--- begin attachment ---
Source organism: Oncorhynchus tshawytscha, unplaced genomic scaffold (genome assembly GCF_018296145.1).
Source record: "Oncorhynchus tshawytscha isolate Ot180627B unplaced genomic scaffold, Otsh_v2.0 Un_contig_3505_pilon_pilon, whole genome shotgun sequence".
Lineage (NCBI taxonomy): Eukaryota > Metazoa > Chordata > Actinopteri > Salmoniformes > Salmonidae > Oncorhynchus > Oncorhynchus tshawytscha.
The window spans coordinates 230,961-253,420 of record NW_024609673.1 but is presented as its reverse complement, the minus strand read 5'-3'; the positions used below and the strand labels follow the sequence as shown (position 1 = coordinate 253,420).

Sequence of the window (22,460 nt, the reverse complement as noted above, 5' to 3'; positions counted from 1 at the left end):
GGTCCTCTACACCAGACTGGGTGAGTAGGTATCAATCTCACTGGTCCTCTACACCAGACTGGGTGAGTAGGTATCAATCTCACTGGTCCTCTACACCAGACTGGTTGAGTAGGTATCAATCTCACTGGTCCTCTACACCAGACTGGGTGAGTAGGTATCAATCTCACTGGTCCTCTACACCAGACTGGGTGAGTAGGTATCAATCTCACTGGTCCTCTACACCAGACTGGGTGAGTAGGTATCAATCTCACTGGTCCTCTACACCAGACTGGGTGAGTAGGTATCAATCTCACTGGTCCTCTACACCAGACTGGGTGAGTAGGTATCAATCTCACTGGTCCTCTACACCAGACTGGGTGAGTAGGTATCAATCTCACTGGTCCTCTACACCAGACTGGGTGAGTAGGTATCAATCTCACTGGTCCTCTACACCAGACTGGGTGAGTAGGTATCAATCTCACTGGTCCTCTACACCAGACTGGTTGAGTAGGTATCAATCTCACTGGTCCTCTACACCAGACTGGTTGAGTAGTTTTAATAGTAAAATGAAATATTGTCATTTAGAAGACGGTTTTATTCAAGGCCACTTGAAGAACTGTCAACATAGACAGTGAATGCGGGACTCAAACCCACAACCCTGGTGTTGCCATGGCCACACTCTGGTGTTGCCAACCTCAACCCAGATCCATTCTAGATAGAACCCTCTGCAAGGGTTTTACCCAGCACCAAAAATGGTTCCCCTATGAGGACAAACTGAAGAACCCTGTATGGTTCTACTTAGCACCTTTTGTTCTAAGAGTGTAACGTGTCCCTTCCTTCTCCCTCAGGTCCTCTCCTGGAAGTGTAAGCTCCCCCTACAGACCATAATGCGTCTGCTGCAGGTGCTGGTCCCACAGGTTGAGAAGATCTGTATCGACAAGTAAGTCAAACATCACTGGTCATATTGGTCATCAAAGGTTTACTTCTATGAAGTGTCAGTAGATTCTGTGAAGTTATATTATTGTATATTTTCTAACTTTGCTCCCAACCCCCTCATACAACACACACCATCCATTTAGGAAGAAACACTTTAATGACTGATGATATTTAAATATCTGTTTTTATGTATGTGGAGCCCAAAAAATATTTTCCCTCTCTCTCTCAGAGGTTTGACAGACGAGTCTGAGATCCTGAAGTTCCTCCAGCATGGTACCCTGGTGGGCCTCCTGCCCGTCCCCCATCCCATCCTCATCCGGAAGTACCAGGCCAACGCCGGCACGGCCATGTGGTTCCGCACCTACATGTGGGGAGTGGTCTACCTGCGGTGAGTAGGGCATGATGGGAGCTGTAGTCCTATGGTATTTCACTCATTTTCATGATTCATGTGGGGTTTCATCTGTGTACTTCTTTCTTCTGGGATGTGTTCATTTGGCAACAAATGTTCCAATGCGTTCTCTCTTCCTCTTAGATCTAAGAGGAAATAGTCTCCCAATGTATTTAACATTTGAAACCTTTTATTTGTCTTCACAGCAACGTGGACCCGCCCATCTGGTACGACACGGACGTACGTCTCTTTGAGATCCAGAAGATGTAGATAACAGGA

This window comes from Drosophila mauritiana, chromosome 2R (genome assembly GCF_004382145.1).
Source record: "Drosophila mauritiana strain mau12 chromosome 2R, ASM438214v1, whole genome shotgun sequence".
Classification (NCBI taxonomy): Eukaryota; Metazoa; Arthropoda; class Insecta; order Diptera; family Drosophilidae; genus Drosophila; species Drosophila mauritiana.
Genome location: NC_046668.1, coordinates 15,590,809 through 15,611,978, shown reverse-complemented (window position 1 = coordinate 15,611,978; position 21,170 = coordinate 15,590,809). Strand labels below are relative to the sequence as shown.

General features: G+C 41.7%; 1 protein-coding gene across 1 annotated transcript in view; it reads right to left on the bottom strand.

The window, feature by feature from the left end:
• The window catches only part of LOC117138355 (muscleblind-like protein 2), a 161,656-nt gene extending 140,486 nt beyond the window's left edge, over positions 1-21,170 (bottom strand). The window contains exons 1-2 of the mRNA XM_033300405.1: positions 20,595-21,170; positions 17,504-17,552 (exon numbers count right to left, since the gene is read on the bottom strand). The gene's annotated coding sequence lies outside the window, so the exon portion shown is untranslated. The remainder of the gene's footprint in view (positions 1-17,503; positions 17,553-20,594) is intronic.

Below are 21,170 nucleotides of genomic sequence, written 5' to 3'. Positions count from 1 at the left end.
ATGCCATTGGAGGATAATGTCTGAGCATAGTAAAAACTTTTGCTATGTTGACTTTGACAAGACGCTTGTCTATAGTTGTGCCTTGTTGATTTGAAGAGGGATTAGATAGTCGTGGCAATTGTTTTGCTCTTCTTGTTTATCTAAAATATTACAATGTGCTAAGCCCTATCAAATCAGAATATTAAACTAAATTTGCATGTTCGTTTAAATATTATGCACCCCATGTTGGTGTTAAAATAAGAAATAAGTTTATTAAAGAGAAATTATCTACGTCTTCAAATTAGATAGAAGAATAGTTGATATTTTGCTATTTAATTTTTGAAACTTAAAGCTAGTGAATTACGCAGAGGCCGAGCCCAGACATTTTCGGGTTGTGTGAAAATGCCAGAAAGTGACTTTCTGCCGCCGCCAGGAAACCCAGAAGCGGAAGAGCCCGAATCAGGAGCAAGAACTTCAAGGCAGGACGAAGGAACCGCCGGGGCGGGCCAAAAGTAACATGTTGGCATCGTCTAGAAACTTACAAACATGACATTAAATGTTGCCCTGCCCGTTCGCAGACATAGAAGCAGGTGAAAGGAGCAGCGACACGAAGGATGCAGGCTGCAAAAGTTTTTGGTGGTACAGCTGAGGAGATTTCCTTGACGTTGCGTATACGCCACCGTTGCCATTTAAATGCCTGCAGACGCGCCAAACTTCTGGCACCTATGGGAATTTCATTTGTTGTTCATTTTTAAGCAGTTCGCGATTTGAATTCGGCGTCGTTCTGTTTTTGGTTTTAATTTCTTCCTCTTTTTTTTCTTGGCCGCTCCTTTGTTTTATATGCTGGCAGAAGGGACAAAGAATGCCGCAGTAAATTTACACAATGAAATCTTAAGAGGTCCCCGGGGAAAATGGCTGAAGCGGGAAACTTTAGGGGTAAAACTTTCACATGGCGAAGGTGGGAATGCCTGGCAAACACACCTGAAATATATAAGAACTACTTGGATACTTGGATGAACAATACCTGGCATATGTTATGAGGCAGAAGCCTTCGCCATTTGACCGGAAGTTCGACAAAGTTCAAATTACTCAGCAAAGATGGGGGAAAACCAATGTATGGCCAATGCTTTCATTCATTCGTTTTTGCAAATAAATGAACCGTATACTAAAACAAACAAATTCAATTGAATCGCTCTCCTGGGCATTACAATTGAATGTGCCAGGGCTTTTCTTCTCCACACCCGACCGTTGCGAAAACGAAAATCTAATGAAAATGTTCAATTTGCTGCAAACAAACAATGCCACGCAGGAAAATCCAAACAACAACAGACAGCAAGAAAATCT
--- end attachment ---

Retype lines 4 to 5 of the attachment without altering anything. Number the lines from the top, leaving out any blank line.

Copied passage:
The window spans coordinates 230,961-253,420 of record NW_024609673.1 but is presented as its reverse complement, the minus strand read 5'-3'; the positions used below and the strand labels follow the sequence as shown (position 1 = coordinate 253,420).

Sequence of the window (22,460 nt, the reverse complement as noted above, 5' to 3'; positions counted from 1 at the left end):